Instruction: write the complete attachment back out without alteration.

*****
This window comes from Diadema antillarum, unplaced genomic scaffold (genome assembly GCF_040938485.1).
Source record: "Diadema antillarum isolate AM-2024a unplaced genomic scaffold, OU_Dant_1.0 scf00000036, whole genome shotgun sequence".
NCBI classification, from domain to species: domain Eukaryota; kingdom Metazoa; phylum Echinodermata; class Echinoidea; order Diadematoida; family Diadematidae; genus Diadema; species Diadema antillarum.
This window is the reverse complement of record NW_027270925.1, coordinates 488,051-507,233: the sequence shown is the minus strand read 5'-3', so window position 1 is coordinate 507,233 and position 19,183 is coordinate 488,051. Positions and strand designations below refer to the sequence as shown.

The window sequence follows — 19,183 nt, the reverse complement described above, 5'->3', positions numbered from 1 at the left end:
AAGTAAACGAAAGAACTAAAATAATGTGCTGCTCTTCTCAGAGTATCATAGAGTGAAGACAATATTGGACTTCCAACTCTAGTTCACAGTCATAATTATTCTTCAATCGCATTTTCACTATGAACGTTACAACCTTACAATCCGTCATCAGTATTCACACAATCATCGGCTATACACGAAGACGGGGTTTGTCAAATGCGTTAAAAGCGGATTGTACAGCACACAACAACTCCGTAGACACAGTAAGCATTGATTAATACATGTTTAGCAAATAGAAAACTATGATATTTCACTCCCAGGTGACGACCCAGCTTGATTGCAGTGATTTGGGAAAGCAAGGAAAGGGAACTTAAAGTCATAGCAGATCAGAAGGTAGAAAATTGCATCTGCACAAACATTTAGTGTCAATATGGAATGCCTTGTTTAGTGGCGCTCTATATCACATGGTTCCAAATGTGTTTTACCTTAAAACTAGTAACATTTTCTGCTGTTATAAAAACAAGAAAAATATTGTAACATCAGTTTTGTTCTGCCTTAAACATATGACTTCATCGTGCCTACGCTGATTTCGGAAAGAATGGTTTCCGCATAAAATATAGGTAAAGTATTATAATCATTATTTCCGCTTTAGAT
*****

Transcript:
This window comes from Diadema antillarum, unplaced genomic scaffold (genome assembly GCF_040938485.1).
Source record: "Diadema antillarum isolate AM-2024a unplaced genomic scaffold, OU_Dant_1.0 scf00000036, whole genome shotgun sequence".
NCBI classification, from domain to species: domain Eukaryota; kingdom Metazoa; phylum Echinodermata; class Echinoidea; order Diadematoida; family Diadematidae; genus Diadema; species Diadema antillarum.
This window is the reverse complement of record NW_027270925.1, coordinates 488,051-507,233: the sequence shown is the minus strand read 5'-3', so window position 1 is coordinate 507,233 and position 19,183 is coordinate 488,051. Positions and strand designations below refer to the sequence as shown.

The window sequence follows — 19,183 nt, the reverse complement described above, 5'->3', positions numbered from 1 at the left end:
AAGTAAACGAAAGAACTAAAATAATGTGCTGCTCTTCTCAGAGTATCATAGAGTGAAGACAATATTGGACTTCCAACTCTAGTTCACAGTCATAATTATTCTTCAATCGCATTTTCACTATGAACGTTACAACCTTACAATCCGTCATCAGTATTCACACAATCATCGGCTATACACGAAGACGGGGTTTGTCAAATGCGTTAAAAGCGGATTGTACAGCACACAACAACTCCGTAGACACAGTAAGCATTGATTAATACATGTTTAGCAAATAGAAAACTATGATATTTCACTCCCAGGTGACGACCCAGCTTGATTGCAGTGATTTGGGAAAGCAAGGAAAGGGAACTTAAAGTCATAGCAGATCAGAAGGTAGAAAATTGCATCTGCACAAACATTTAGTGTCAATATGGAATGCCTTGTTTAGTGGCGCTCTATATCACATGGTTCCAAATGTGTTTTACCTTAAAACTAGTAACATTTTCTGCTGTTATAAAAACAAGAAAAATATTGTAACATCAGTTTTGTTCTGCCTTAAACATATGACTTCATCGTGCCTACGCTGATTTCGGAAAGAATGGTTTCCGCATAAAATATAGGTAAAGTATTATAATCATTATTTCCGCTTTAGAT